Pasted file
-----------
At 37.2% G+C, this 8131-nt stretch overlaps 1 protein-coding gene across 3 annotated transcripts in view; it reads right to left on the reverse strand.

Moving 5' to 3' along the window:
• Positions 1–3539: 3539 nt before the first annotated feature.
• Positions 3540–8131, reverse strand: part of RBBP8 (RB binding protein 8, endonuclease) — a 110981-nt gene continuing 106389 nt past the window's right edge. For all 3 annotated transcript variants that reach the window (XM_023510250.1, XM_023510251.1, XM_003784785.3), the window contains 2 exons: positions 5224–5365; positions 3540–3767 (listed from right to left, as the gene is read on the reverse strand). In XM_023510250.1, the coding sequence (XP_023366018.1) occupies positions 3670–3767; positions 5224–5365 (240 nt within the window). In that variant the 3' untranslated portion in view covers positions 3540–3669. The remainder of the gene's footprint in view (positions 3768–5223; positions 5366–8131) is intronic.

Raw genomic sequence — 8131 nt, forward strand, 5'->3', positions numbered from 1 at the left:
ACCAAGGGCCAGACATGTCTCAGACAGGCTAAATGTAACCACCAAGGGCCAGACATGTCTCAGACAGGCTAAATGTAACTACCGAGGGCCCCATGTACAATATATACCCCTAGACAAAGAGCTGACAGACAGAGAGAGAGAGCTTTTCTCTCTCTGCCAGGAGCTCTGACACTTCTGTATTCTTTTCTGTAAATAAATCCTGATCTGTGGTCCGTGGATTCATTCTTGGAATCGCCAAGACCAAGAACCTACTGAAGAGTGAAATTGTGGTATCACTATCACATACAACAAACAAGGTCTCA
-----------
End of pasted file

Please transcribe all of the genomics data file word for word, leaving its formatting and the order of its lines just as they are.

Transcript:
At 37.2% G+C, this 8131-nt stretch overlaps 1 protein-coding gene across 3 annotated transcripts in view; it reads right to left on the reverse strand.

Moving 5' to 3' along the window:
• Positions 1–3539: 3539 nt before the first annotated feature.
• Positions 3540–8131, reverse strand: part of RBBP8 (RB binding protein 8, endonuclease) — a 110981-nt gene continuing 106389 nt past the window's right edge. For all 3 annotated transcript variants that reach the window (XM_023510250.1, XM_023510251.1, XM_003784785.3), the window contains 2 exons: positions 5224–5365; positions 3540–3767 (listed from right to left, as the gene is read on the reverse strand). In XM_023510250.1, the coding sequence (XP_023366018.1) occupies positions 3670–3767; positions 5224–5365 (240 nt within the window). In that variant the 3' untranslated portion in view covers positions 3540–3669. The remainder of the gene's footprint in view (positions 3768–5223; positions 5366–8131) is intronic.

Raw genomic sequence — 8131 nt, forward strand, 5'->3', positions numbered from 1 at the left:
ACCAAGGGCCAGACATGTCTCAGACAGGCTAAATGTAACCACCAAGGGCCAGACATGTCTCAGACAGGCTAAATGTAACTACCGAGGGCCCCATGTACAATATATACCCCTAGACAAAGAGCTGACAGACAGAGAGAGAGAGCTTTTCTCTCTCTGCCAGGAGCTCTGACACTTCTGTATTCTTTTCTGTAAATAAATCCTGATCTGTGGTCCGTGGATTCATTCTTGGAATCGCCAAGACCAAGAACCTACTGAAGAGTGAAATTGTGGTATCACTATCACATACAACAAACAAGGTCTCA